And on the Democratic side? The polls were predicting that it would be a good night for Hillary Clinton, but clearly no one seemed certain given the events of Michigan last week.

For the elections and polls nerds among us, it is worthwhile to look at some of the discussions in recent days in Nate Silver’s 538, the New York Times section The Upshot, and the Washington Post section, The Monkey Cage. All of these have had excellent analyses of what went wrong in the polls and predictions, and why they thought that unprecedented miscall would likely remain singular this week. They are great sources for data-based analysis, a welcome relief from punditry and advocacy.

This week, the polls and predictions were largely correct. Hillary Clinton took all of the races this week with a squeaker in Missouri. Her wins in Florida, North Carolina, and Ohio were decisive, and the Ohio one was especially important because Bernie Sanders said he could win it, and it is a big non-Southern state. In that respect, although it wasn’t a huge gap, Illinois was very important too. As with many other northern states, the advantage Clinton seemed to begin with narrowed as time when on, but the goal for primaries is winning more delegates than the other person.

What can we say about the base of support for Clinton and Sanders, and now that we might have a clearer picture of the finish line, what are the implications for the general election?

I’ll use the exit polls reported by CNN for this.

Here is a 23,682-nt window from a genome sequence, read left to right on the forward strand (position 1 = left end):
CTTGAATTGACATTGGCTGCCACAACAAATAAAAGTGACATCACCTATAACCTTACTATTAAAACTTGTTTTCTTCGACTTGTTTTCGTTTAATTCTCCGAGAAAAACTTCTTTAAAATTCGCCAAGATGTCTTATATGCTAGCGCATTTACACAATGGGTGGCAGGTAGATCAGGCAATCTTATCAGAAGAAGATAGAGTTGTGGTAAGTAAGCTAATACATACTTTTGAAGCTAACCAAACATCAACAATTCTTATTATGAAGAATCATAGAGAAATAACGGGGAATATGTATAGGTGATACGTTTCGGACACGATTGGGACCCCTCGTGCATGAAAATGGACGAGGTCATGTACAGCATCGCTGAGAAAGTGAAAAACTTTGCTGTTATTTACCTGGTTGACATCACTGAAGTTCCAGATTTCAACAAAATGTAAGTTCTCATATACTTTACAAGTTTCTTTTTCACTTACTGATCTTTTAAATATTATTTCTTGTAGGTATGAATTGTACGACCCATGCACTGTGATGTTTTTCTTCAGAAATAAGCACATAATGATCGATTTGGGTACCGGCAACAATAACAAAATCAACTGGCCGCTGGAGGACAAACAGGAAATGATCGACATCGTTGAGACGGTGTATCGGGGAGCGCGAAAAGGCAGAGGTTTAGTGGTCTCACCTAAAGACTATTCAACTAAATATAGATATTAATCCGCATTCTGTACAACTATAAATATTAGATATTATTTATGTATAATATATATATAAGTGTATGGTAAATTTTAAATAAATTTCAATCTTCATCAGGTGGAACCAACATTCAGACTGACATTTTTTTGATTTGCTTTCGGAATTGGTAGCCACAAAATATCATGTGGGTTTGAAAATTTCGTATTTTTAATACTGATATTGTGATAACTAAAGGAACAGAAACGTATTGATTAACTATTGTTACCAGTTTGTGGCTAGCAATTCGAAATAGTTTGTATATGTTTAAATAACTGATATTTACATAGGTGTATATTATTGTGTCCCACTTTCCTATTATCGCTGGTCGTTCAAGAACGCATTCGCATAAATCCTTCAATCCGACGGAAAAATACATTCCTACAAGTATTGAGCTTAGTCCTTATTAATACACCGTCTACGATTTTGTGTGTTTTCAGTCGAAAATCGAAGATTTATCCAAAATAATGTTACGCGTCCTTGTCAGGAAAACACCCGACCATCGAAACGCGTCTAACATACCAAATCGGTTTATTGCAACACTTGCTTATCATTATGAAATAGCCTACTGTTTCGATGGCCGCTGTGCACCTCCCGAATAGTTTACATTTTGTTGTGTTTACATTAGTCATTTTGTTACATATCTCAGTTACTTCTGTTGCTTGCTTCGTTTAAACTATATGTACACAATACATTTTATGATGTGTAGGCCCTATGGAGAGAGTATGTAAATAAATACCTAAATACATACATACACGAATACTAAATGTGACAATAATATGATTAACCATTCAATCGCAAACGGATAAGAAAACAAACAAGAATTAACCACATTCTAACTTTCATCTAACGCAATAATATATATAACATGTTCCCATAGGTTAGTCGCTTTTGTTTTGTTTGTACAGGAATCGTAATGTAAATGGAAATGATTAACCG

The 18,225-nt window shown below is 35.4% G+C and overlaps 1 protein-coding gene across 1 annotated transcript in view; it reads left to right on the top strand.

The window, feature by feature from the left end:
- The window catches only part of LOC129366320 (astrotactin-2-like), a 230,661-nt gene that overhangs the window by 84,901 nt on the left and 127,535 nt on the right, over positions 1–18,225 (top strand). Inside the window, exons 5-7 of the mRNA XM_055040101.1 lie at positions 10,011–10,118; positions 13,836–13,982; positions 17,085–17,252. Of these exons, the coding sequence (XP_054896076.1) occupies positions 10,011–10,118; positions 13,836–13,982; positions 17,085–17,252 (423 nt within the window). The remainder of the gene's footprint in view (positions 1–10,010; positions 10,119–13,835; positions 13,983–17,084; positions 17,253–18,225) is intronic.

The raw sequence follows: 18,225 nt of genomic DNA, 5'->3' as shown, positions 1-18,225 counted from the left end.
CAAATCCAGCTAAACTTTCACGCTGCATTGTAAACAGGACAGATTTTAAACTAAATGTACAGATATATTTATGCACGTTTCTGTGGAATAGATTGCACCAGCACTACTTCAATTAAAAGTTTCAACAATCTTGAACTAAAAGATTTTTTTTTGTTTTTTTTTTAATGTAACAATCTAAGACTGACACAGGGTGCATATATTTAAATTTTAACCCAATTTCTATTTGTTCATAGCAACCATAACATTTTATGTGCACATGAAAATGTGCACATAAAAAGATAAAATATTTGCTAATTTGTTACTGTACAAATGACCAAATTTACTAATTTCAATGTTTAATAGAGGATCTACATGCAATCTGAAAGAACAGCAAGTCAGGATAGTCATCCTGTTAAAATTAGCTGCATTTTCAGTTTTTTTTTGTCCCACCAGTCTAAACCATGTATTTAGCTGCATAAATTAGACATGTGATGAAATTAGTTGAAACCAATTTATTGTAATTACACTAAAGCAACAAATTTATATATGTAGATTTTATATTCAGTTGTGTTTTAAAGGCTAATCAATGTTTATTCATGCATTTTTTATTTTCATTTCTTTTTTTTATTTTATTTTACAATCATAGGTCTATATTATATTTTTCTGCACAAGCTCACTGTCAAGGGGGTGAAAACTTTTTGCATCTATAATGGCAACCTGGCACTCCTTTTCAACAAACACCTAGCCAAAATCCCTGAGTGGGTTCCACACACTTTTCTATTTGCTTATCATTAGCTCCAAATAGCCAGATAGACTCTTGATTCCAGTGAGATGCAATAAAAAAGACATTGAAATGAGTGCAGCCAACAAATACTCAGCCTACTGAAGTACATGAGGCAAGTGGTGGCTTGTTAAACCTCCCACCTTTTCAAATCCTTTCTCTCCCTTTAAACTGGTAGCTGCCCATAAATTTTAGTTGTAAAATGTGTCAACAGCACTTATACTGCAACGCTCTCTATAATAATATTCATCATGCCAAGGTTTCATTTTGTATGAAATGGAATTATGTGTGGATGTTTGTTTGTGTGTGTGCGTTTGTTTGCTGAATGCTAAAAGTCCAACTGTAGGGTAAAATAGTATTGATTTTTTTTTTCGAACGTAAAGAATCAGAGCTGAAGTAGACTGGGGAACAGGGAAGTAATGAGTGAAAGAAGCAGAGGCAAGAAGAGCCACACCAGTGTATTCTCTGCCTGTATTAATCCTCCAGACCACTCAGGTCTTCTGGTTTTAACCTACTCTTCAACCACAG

Bernie Sanders continued to have his biggest wins among young voters and Independents. His best strength is among people who are pretty new to electoral politics and to people who have not been much associated with the Democratic party. Of course he has himself been “associated” with Democrats, but has spent his entire political career as an Independent. For some people in the Democratic party that, of course, is an issue, because the point of the primary season is to pick the candidate of the party. The open primary system is very unusual in comparison with other countries, which usually require that to select a party’s candidates, you have to be part of that party.

Bernie Sanders also has an advantage among white men and in some states, but not all, white women. Hillary Clinton’s strength is greater in general among women and among African Americans. This has been consistent all through the primary season. Of course there are variations. In Florida, a big win for Clinton, white men favored Sanders 52%-46%. In Missouri white men favored Sanders 61%-38%. In Illinois white gave Sanders an even stronger lead, and white women favored Sanders by 2 percentage points. In North Carolina white men were the only group to give the nod to Sanders.